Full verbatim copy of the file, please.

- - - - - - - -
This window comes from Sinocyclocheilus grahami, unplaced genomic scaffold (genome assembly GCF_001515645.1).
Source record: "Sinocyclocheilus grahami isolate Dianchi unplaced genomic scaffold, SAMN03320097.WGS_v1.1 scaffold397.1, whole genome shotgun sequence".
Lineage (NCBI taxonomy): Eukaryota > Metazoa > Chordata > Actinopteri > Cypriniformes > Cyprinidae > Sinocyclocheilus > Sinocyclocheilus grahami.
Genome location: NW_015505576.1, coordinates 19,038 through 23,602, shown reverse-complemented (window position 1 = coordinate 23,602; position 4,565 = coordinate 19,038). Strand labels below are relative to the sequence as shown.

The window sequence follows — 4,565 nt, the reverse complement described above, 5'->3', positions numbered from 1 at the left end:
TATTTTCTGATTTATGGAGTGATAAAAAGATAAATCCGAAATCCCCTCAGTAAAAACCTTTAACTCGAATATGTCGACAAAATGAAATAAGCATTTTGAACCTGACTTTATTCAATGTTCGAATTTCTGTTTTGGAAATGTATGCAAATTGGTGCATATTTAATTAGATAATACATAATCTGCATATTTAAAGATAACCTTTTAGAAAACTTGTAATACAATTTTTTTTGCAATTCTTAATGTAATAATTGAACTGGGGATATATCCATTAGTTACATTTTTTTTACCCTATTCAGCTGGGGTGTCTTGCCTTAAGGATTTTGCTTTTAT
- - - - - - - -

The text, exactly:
This window comes from Sinocyclocheilus grahami, unplaced genomic scaffold (genome assembly GCF_001515645.1).
Source record: "Sinocyclocheilus grahami isolate Dianchi unplaced genomic scaffold, SAMN03320097.WGS_v1.1 scaffold397.1, whole genome shotgun sequence".
Lineage (NCBI taxonomy): Eukaryota > Metazoa > Chordata > Actinopteri > Cypriniformes > Cyprinidae > Sinocyclocheilus > Sinocyclocheilus grahami.
Genome location: NW_015505576.1, coordinates 19,038 through 23,602, shown reverse-complemented (window position 1 = coordinate 23,602; position 4,565 = coordinate 19,038). Strand labels below are relative to the sequence as shown.

The window sequence follows — 4,565 nt, the reverse complement described above, 5'->3', positions numbered from 1 at the left end:
TATTTTCTGATTTATGGAGTGATAAAAAGATAAATCCGAAATCCCCTCAGTAAAAACCTTTAACTCGAATATGTCGACAAAATGAAATAAGCATTTTGAACCTGACTTTATTCAATGTTCGAATTTCTGTTTTGGAAATGTATGCAAATTGGTGCATATTTAATTAGATAATACATAATCTGCATATTTAAAGATAACCTTTTAGAAAACTTGTAATACAATTTTTTTTGCAATTCTTAATGTAATAATTGAACTGGGGATATATCCATTAGTTACATTTTTTTTACCCTATTCAGCTGGGGTGTCTTGCCTTAAGGATTTTGCTTTTAT